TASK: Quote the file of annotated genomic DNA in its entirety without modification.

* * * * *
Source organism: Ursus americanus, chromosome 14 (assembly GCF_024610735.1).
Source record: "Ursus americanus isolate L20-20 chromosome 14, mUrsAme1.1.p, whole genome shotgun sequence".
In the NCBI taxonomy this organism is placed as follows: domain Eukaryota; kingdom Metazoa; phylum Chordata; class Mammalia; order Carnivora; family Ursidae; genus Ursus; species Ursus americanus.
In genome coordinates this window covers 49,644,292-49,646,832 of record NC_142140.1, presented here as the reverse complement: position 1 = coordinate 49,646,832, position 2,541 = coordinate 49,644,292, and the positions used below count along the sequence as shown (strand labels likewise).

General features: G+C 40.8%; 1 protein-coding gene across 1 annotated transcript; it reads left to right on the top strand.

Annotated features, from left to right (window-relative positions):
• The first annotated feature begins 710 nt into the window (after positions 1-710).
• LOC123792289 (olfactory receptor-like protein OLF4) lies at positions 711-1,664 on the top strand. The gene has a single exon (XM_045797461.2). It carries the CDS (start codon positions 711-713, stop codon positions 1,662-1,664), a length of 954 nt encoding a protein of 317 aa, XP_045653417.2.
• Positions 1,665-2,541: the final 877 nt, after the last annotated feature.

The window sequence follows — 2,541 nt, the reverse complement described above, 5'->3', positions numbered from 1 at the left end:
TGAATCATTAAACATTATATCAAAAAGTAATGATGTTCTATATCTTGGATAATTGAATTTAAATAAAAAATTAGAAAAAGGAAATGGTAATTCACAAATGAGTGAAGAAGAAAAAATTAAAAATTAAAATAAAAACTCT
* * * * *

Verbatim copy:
Source organism: Ursus americanus, chromosome 14 (assembly GCF_024610735.1).
Source record: "Ursus americanus isolate L20-20 chromosome 14, mUrsAme1.1.p, whole genome shotgun sequence".
In the NCBI taxonomy this organism is placed as follows: domain Eukaryota; kingdom Metazoa; phylum Chordata; class Mammalia; order Carnivora; family Ursidae; genus Ursus; species Ursus americanus.
In genome coordinates this window covers 49,644,292-49,646,832 of record NC_142140.1, presented here as the reverse complement: position 1 = coordinate 49,646,832, position 2,541 = coordinate 49,644,292, and the positions used below count along the sequence as shown (strand labels likewise).

General features: G+C 40.8%; 1 protein-coding gene across 1 annotated transcript; it reads left to right on the top strand.

Annotated features, from left to right (window-relative positions):
• The first annotated feature begins 710 nt into the window (after positions 1-710).
• LOC123792289 (olfactory receptor-like protein OLF4) lies at positions 711-1,664 on the top strand. The gene has a single exon (XM_045797461.2). It carries the CDS (start codon positions 711-713, stop codon positions 1,662-1,664), a length of 954 nt encoding a protein of 317 aa, XP_045653417.2.
• Positions 1,665-2,541: the final 877 nt, after the last annotated feature.

The window sequence follows — 2,541 nt, the reverse complement described above, 5'->3', positions numbered from 1 at the left end:
TGAATCATTAAACATTATATCAAAAAGTAATGATGTTCTATATCTTGGATAATTGAATTTAAATAAAAAATTAGAAAAAGGAAATGGTAATTCACAAATGAGTGAAGAAGAAAAAATTAAAAATTAAAATAAAAACTCT